Some pillows are designed for people who sleep in one particular position. Pillows with a deep indentation are designed for cervical support and are intended for people who experience chronic neck pain. Stomach sleepers will need a much shallower pillow than side sleepers since it is not desirable to have the spine pushed backwards.
Allergic sensitivities: Down and latex can trigger allergies for many people, while bamboo is generally a hypoallergenic material.
Hypoallergenic: The world “hypoallergenic” is not a scientific term, but a marketing term. Pillows do not actually block allergens, but certain materials, as noted above, are less likely to trigger allergies. For example, there are pillow covers that have pores so small that they block dust mites and other allergens from seeping through.
You can get a good pillow for anywhere between $30 and $150, and when good pillows go on sale, there are bargains to be had. Based on our testing group and a review of other consumer testing sites, there are many high-quality pillows to choose from in the $40 range.
Certipur is a nonprofit organization that tests bedding for the presence of toxins, including ozone, flame retardants, heavy metals, formaldehyde, phthalates and VOCs (volatile organic compounds). The evaluation committee is comprised of scientists, academics, environmentalists and consumer advocates. A Certipur certification, in the form of a tag attached to a pillow, is evidence that none of the tested toxins are present.
Any pillow’s comfort and performance will be affected by the type of pillowcase you use. For cooling pillows, heavier pillowcases and shams can negate any cooling or circulation benefit that the pillow has. Most cooling pillow manufacturers recommend you use a waterproof, breathable pillowcase with their products.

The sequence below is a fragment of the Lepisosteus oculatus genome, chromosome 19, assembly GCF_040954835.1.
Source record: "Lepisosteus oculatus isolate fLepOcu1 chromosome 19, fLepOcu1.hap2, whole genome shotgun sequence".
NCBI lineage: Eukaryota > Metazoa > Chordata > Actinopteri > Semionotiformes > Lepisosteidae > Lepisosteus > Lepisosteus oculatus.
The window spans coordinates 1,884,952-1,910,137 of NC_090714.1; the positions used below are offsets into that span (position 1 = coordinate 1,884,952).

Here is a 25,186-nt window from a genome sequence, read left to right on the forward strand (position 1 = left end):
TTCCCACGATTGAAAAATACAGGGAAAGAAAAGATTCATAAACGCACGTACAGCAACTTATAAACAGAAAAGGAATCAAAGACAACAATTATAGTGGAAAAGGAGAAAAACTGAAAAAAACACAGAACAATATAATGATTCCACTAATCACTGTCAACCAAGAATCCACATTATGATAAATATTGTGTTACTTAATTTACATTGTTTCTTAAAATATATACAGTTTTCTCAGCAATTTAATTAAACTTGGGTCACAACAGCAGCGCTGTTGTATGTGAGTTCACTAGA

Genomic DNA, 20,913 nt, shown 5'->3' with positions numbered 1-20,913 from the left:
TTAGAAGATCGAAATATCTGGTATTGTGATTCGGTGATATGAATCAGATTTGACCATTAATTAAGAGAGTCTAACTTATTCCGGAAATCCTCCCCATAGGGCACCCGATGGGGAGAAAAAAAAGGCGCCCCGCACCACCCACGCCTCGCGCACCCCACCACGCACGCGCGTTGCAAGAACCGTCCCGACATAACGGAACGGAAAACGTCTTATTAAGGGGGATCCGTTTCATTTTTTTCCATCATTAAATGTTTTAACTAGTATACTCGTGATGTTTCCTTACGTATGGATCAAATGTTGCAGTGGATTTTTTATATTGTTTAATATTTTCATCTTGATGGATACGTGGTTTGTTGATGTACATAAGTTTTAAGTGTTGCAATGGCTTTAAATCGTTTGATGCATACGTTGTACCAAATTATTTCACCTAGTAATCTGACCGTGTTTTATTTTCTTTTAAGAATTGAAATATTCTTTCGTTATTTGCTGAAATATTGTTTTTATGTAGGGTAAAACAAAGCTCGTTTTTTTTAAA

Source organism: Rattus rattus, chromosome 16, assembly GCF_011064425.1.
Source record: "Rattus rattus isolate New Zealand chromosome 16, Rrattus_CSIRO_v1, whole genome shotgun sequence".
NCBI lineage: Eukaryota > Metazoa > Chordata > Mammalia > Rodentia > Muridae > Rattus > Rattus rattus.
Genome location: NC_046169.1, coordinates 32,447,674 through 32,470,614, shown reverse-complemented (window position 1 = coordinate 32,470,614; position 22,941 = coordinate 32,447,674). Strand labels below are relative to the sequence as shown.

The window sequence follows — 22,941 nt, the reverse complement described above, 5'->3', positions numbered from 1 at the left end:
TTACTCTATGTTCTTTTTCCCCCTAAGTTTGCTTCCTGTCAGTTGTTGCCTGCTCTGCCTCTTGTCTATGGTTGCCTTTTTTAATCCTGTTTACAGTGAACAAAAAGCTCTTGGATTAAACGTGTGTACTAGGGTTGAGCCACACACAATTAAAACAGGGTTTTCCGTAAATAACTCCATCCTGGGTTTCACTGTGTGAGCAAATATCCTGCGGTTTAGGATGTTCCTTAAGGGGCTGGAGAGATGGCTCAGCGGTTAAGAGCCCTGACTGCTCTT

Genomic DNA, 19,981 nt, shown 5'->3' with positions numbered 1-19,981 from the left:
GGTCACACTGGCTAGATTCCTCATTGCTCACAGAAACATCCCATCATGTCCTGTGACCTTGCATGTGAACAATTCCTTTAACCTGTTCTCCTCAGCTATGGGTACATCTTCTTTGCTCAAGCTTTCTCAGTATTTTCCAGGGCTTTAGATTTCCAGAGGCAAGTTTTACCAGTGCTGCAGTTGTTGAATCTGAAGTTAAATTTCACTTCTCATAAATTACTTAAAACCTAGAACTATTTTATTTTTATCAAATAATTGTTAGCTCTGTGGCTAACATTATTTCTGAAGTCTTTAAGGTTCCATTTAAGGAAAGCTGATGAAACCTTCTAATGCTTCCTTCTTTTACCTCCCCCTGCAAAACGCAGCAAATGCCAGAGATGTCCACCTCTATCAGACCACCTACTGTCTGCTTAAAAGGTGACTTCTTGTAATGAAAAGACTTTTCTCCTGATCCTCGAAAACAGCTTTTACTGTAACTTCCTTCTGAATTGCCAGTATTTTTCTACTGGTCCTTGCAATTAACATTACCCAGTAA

How we tested
The same technology and fabrics that are found in mattresses are also found in pillows. So in researching the best cooling pillows, it is necessary to cut through a lot of marketing hyperbole to determine what exactly goes into that thing you rest your head on every night.
Whether you are a side, back or stomach sleeper, a good pillow can mean the difference between a great night of sleep and a sweaty, restless struggle to get comfy. The market is flooded with pillows that promise a cool night’s sleep, and the price points vary a lot depending on materials and quality. Some pillows take it a step further and are tailored to sleep style: side (most common), stomach or back.
We focused on pillows that emphasized cooling properties. Actual cooling cannot be imparted by a fabric, but the sensation of cooling can be experienced by promoting air circulation or from water. Water imparts a cooling sensation when it evaporates from the skin. Fabrics from companies like Techniche and its Hyperkewl line are soaked in water, which is released gradually during exertion.
One of our tested pillows, the Sleep Better – Iso-Cool, uses microscopic beads made from Phase Change Material (PCM) that is purported to have both cooling and heating capabilities. Its manufacturer, Carpenter Co., claims that the material — branded “Outlast Adaptive Comfort” — can adjust to a body’s changing temperature throughout the night.
For our qualitative sleep test, we used a panel of four people: three adults and one 12-year-old. The panel consisted of one dedicated side sleeper, one sleeper who uses all three positions (side, back and stomach), one sleeper who primarily side sleeps, and one sleeper who primarily back sleeps.